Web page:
As I look back to a time approaching 40 years ago, I still can’t believe that Grace Bible Church of Dallas hired me to be Minister of Music. What were they thinking? I was so young! And it was a sizeable church ministry, while my resume was so tiny.
During my seminary years at Dallas Theological – an awesome experience at the finest religious institution in the world – my actual better exposure to Christian ministry was working for the church and being on an eight-person pastoral staff. The Senior Pastor, Bill Bryan, was THE ultimate pastor, evidenced by the fact that not long after I moved back to the East Coast, he became the Chaplain of Dallas Seminary for many years.
I would have to say that Bill was for me what Paul was for Timothy and Titus, the recipients of these three letters that we are going to study over the next six weeks and 29 total writings. No other person has had as large an impact on my life as did Bill, who by personality, conviction and belief shaped the entire framework that defines the way I have gone after ministry over the successive decades.
We all need a Bill … a Paul … in our lives, to disciple us by example and by instruction. And then, in time, we need to become that for others who follow us on the path of serving in God’s Kingdom.
So who are these guys named Timothy and Titus?
Here is what we know about Timothy, including the greetings in each of these two personal letters from the Apostle Paul …
1 Timothy 1:1 – Paul, an apostle of Christ Jesus by the command of God our Savior and of Christ Jesus our hope,
2 To Timothy my true son in the faith: Grace, mercy and peace from God the Father and Christ Jesus our Lord.
And then the second letter begins …
2 Tim. 1:1 – Paul, an apostle of Christ Jesus by the will of God, in keeping with the promise of life that is in Christ Jesus,
2 To Timothy, my dear son: Grace, mercy and peace from God the Father and Christ Jesus our Lord.
3 I thank God, whom I serve, as my ancestors did, with a clear conscience, as night and day I constantly remember you in my prayers. 4 Recalling your tears, I long to see you, so that I may be filled with joy. 5 I am reminded of your sincere faith, which first lived in your grandmother Lois and in your mother Eunice and, I am persuaded, now lives in you also.
Timothy was from the city of Lystra, the place where Paul was stoned, dragged out of town and presumed dead, only to rise up and go back to town to finish his sermon. Perhaps this made quite an impression on the young Timothy.
Timothy was the spiritual heir of a godly mother and grandmother, proselytes from a Jewish past, though it would appear his father was a Greek who had no devout faith at all. Likely Timothy was converted to Christ from his Jewish background on Paul’s first missionary journey, and he becomes a travelling companion with Paul on the second journey.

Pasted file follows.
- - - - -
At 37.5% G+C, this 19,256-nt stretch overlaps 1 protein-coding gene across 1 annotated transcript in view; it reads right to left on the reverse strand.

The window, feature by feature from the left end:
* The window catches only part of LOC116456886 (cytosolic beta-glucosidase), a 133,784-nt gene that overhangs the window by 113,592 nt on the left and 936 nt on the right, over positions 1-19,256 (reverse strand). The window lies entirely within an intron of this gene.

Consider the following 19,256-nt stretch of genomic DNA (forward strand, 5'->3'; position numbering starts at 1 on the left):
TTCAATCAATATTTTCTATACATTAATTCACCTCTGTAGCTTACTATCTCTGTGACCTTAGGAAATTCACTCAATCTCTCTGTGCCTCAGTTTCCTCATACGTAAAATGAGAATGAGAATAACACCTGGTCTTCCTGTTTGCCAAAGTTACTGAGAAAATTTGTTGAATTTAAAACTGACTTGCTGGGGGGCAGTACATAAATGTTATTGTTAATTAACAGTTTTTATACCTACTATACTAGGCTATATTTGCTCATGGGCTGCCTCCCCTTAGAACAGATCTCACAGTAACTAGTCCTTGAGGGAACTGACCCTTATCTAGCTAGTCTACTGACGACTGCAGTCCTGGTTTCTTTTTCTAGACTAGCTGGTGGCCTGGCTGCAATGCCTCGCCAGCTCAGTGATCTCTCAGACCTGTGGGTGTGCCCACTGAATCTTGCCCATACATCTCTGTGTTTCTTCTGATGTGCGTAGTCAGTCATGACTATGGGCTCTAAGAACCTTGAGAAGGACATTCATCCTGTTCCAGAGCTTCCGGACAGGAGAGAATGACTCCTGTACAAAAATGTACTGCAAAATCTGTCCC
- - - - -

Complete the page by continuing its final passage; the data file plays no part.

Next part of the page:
Timothy was sent on a number of special assignments by Paul – sent to Thessalonica for a time on the second missionary journey, and likewise to Corinth on the third trip, before joining up with Paul again.
During Paul’s first imprisonment, Timothy was nearby and surely ministered to his needs. All of these exposures to Paul and his varied experiences were a tremendous on-the-job training opportunity for the younger man.
Finally, Timothy was sent to Ephesus where he had a high level of responsibility in that church. We often think of him as a sort of pastor there (which may not be entirely wrong), but it is more appropriate probably that we think of him as an Apostolic representative under the direction of the Apostle Paul – speaking for the older man in guiding this local church during its early stages of ministry.
Ephesus was not a place for the faint-hearted to serve. It was a major city with many secular and Roman influences. It was also the location of the famous temple to Artemis (Diana) – one of the wonders of the ancient world and thus a place of idolatrous worship of the worst sort.
Reading between the lines a bit, it would appear that Timothy had a much more mellow and gentle personality than did his mentor, the Apostle Paul. This may not have always served him well in leadership, and thus Paul goads him at times toward greater boldness and stronger expressions.
And here is what we know about Titus …
Titus 1:4 – To Titus, my true son in our common faith: Grace and peace from God the Father and Christ Jesus our Savior.
5 The reason I left you in Crete was that you might put in order what was left unfinished and appoint elders in every town, as I directed you.
Less is known about Titus than is certain about Timothy. Unlike the latter, he was fully a Greek in background, not Jewish. He too is seen on several occasions with the Apostle Paul on his travels, occupying varied positions and responsibilities in the early days and travels of the great missionary.
After Paul’s release from imprisonment, he travelled to the island of Crete, located in the north-central Mediterranean Sea off the southwestern coast of modern Turkey and the southeastern coast of Greece. As Paul travelled on, he left Titus behind to handle leadership responsibilities in the same way as Timothy.
With both Timothy and Titus, the letters are Paul writing instructions to his younger disciples. However, we should understand these letters as more than private correspondence. They were in fact letters for the whole church to see in these locations, and under inspiration for all churches to gain from, down to our time.
One thing we will see is that people are the same from generation to generation. Many of the challenges faced in leading a successful church venture in the first century are the same as we face today. It comes down to humbly leading and humbly following; and that makes sense, as we are the people saved by the one who humbled himself to death on our behalf.